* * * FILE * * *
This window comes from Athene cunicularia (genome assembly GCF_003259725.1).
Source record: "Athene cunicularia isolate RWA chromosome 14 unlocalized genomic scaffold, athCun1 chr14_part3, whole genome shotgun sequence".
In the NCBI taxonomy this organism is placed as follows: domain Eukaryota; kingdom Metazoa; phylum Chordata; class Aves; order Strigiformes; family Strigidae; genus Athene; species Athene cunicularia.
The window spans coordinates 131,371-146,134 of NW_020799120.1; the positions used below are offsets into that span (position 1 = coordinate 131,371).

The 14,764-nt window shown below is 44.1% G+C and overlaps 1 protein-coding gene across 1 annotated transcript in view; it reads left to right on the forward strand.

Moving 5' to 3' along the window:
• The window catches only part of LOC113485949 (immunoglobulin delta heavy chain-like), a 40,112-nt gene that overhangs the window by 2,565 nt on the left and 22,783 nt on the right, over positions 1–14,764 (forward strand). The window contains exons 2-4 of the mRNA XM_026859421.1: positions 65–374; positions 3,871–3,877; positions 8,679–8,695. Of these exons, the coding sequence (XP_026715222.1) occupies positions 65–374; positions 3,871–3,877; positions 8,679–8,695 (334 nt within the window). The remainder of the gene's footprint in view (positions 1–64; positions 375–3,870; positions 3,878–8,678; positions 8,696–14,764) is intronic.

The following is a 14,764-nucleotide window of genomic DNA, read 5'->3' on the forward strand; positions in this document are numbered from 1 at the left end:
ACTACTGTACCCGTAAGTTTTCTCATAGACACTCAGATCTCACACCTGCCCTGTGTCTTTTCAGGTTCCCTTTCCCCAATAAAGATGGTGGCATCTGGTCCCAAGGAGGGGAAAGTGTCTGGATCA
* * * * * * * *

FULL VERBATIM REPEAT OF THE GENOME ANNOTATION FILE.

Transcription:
This window comes from Athene cunicularia (genome assembly GCF_003259725.1).
Source record: "Athene cunicularia isolate RWA chromosome 14 unlocalized genomic scaffold, athCun1 chr14_part3, whole genome shotgun sequence".
In the NCBI taxonomy this organism is placed as follows: domain Eukaryota; kingdom Metazoa; phylum Chordata; class Aves; order Strigiformes; family Strigidae; genus Athene; species Athene cunicularia.
The window spans coordinates 131,371-146,134 of NW_020799120.1; the positions used below are offsets into that span (position 1 = coordinate 131,371).

The 14,764-nt window shown below is 44.1% G+C and overlaps 1 protein-coding gene across 1 annotated transcript in view; it reads left to right on the forward strand.

Moving 5' to 3' along the window:
• The window catches only part of LOC113485949 (immunoglobulin delta heavy chain-like), a 40,112-nt gene that overhangs the window by 2,565 nt on the left and 22,783 nt on the right, over positions 1–14,764 (forward strand). The window contains exons 2-4 of the mRNA XM_026859421.1: positions 65–374; positions 3,871–3,877; positions 8,679–8,695. Of these exons, the coding sequence (XP_026715222.1) occupies positions 65–374; positions 3,871–3,877; positions 8,679–8,695 (334 nt within the window). The remainder of the gene's footprint in view (positions 1–64; positions 375–3,870; positions 3,878–8,678; positions 8,696–14,764) is intronic.

The following is a 14,764-nucleotide window of genomic DNA, read 5'->3' on the forward strand; positions in this document are numbered from 1 at the left end:
ACTACTGTACCCGTAAGTTTTCTCATAGACACTCAGATCTCACACCTGCCCTGTGTCTTTTCAGGTTCCCTTTCCCCAATAAAGATGGTGGCATCTGGTCCCAAGGAGGGGAAAGTGTCTGGATCA